6. Discuss how and when you are going to tell others that you are polyamorous.You can agree to disclose you are polyamorous with a potential partner before you become sexual or intimate. This will ensure you are being honest with the potential partner and keeping things transparent.
    • For example, you may agree to say to potential partners early in the relationship, “I want you to know before we go further that I’m in a polyamorous relationship with my primary partner. This means we are open to being with other people and maintaining multiple relationships.”
    • Or you may say, “I want you to know I’m polyamorous. This means I am intimate with other people at once and am not monogamous with one person.”
    • You may then outline the rules and guidelines you have established so they are aware of what they are getting into. Make sure your other partners know that you are not going to want to be monogamous with them at any point in the relationship.
  7. Decide if the polyamory is sexual, emotional, or both.Some people have relationships outside of their main relationship that are strictly sexual. Others have partners that they connect to sexually and emotionally. Discuss what you and your primary partner are most comfortable with. Be honest about what you want from other relationships so the boundaries are clear.
    • For example, you and your primary partner may agree to only have other relationships that are sexually fulfilling. The emotional aspects of a relationship may be limited to just you and your primary partner.
    • Or, you and your primary partner may agree to have other relationships that are sexual and emotional in nature.

Spending Time with Different Partners

  1. Schedule in time to see each partner.Use a calendar on your phone or a day planner to schedule in time with each of your partners. If you are part of a polyamorous couple, you may plan your dates away from your primary partner on the same night so you are both out and one of you is not left alone at home.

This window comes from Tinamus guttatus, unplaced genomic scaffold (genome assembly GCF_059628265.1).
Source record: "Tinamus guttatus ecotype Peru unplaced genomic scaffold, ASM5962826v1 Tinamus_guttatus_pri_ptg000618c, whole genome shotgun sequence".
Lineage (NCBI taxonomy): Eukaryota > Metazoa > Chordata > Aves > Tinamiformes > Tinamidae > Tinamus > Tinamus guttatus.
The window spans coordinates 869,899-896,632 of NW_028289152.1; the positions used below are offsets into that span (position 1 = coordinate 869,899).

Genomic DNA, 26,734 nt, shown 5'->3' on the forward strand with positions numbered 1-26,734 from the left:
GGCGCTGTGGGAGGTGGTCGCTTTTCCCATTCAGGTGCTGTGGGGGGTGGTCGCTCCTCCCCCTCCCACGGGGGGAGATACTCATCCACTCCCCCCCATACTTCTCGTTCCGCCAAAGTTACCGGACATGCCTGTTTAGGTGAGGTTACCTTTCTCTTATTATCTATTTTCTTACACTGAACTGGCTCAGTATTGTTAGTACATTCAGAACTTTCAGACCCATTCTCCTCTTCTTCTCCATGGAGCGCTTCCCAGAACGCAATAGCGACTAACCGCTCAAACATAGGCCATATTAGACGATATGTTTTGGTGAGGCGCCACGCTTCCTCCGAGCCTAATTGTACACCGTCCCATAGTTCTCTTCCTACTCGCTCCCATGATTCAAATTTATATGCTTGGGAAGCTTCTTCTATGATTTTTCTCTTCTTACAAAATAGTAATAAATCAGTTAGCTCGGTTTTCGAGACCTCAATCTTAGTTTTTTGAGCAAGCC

2. Try to spend equal time with each partner.If you are part of a couple, you may agree to spend the majority of your time with your primary partner, and then equal amounts of time with your other partners on the weekend or certain weeknights. Or you may reserve certain nights or days to your other partners.
    • You may also try to spread out your time equally among each partner. For example, you may alternate weekends with different partners or have certain days of the week where you only spend time with one particular partner.
  3. Plan different activities or dates for your partners.Treat each partner like an individual and think about how you can enrich each relationship. Arrange dates that suit each partner. Plan quality time with each partner doing an activity you both enjoy. Make sure the time you spend with each partner is fulfilling to you both.
    • For example, you may arrange a night out on the town with one partner who likes to be social and go out. You may then arrange a night in and take out with another partner who prefers to hang out at home.
    • Do your best to spend quality time with each partner. Sometimes it can be stressful, and expensive, to go all out all the time when you are seeing multiple people. Try to make the time with each partner feel meaningful to you both.
  4. Consider asking your partners to spend time with each other.Some polyamorous people are okay with their partners seeing one another as friends. Others encourage their partners to also be with each other on a romantic or sexual level. This is entirely up to you and your partners. You may find it easier to see multiple people if they know each other and are comfortable spending time with each other.